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Re: Meta Refresh (was Re: Proposal: 2.4 rewording)

From: Charles McCathieNevile <charles@w3.org>
Date: Thu, 14 Jun 2001 03:36:28 -0400 (EDT)
To: Thanasis Kinias <tkinias@optimalco.com>
cc: Matt May <mcmay@bestkungfu.com>, <w3c-wai-gl@w3.org>
Message-ID: <Pine.LNX.4.30.0106140334070.20046-100000@tux.w3.org>
Actually, this is a user agent issue.

Charles

On Wed, 13 Jun 2001, Thanasis Kinias wrote:

  On Monday 11 June 2001 00:04, Matt May wrote:

  > Given that this is the most common way around server redirects, and these
  > redirect pages don't present content themselves and endeavor to avoid
  > excess user interaction, I don't consider this to be a problem with
  > accessibility. If the page being refreshed contained words intended for the
  > user to read (e.g., splash pages), I would have different thoughts, but the
  > text on redirect pages is usually nothing more than a safety net.

  What about the breaking of the back button caused by redirects?  You were on
  page A and followed a link to page B.  Page B is a redirect to page C.  Let's
  assume that the redirect happened flawlessly, and you (who are a blind user)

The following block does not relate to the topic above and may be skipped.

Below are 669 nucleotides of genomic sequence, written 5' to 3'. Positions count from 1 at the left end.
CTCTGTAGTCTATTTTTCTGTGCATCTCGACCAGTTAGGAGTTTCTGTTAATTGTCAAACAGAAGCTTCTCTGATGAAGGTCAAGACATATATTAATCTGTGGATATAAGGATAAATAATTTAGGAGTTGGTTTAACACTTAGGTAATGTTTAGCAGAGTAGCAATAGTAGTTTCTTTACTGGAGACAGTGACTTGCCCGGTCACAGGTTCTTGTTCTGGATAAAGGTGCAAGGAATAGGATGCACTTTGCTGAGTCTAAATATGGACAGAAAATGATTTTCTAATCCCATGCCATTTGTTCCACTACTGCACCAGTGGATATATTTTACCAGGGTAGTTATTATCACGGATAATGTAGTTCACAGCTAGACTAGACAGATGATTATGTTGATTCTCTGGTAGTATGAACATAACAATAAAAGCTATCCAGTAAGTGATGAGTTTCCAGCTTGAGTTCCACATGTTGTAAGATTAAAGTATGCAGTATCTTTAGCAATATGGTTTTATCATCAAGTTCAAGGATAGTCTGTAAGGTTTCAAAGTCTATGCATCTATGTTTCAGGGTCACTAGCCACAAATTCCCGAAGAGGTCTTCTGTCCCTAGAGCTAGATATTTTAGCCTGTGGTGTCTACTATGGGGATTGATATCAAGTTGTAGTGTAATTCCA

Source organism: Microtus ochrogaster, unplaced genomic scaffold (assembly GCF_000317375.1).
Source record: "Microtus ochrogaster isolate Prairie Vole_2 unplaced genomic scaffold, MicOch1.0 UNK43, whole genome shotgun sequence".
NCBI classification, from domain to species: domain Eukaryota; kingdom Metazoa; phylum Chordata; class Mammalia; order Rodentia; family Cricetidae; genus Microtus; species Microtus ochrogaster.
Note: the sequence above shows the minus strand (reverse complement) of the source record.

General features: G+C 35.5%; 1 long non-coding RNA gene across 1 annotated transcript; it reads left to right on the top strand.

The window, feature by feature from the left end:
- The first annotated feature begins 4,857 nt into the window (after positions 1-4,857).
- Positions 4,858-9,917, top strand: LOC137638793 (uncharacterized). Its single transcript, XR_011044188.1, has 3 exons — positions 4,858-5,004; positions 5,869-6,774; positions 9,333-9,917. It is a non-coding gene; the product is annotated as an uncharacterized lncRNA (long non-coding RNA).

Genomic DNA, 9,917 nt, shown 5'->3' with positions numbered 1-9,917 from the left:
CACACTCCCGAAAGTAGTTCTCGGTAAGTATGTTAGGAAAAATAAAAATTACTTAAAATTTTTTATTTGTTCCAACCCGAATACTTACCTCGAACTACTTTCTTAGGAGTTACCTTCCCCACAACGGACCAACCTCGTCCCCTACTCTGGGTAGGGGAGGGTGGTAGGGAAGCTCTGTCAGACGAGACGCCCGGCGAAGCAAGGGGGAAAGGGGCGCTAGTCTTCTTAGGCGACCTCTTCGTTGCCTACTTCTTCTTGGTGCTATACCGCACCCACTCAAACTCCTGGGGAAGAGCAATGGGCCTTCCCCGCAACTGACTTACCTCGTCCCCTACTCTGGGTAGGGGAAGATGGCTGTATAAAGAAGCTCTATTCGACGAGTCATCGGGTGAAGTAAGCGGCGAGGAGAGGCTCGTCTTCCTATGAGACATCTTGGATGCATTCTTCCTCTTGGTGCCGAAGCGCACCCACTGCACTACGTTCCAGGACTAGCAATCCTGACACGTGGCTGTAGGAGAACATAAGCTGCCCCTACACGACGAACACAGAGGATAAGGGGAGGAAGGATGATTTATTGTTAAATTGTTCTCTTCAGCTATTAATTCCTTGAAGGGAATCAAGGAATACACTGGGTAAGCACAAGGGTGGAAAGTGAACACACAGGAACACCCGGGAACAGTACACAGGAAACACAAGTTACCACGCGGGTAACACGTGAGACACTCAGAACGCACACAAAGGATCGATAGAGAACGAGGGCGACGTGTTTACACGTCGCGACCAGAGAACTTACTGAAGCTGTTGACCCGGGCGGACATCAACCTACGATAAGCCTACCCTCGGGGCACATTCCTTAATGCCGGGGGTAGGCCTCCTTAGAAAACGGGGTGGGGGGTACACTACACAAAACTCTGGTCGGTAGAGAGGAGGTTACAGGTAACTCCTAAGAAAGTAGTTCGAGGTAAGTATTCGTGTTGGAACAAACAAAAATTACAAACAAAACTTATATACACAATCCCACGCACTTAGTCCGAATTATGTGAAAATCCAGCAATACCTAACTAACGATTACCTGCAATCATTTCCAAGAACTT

are unaware of the redirect at all.  You want to go back to A, so you press
  Alt-Left Arrow, which takes you to the previous page, B.  B redirects you to
  C again.  Only pressing Alt-Left Arrow enough times in rapid succession
  (difficult or impossible if you have any motor disabilities) will let you
  "break through" the redirect loop and get back to A.

  That's got nothing to do with 2.4, really; it's a navigation issue.  I would
  say it falls under 2.3 (Give users control of mechanisms that cause extreme
  changes in context).  But breaking their navigation is a pretty big thing to
  burden users with when it can be done another way.

  I agree, BTW, that it's unprofessional to have a bunch of "page has moved to
  _here_" pages; it's more unprofessional, though, to break my back button.

  Regards,


-- 
Charles McCathieNevile    http://www.w3.org/People/Charles  phone: +61 409 134 136
W3C Web Accessibility Initiative     http://www.w3.org/WAI    fax: +1 617 258 5999
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Received on Thursday, 14 June 2001 03:36:30 GMT

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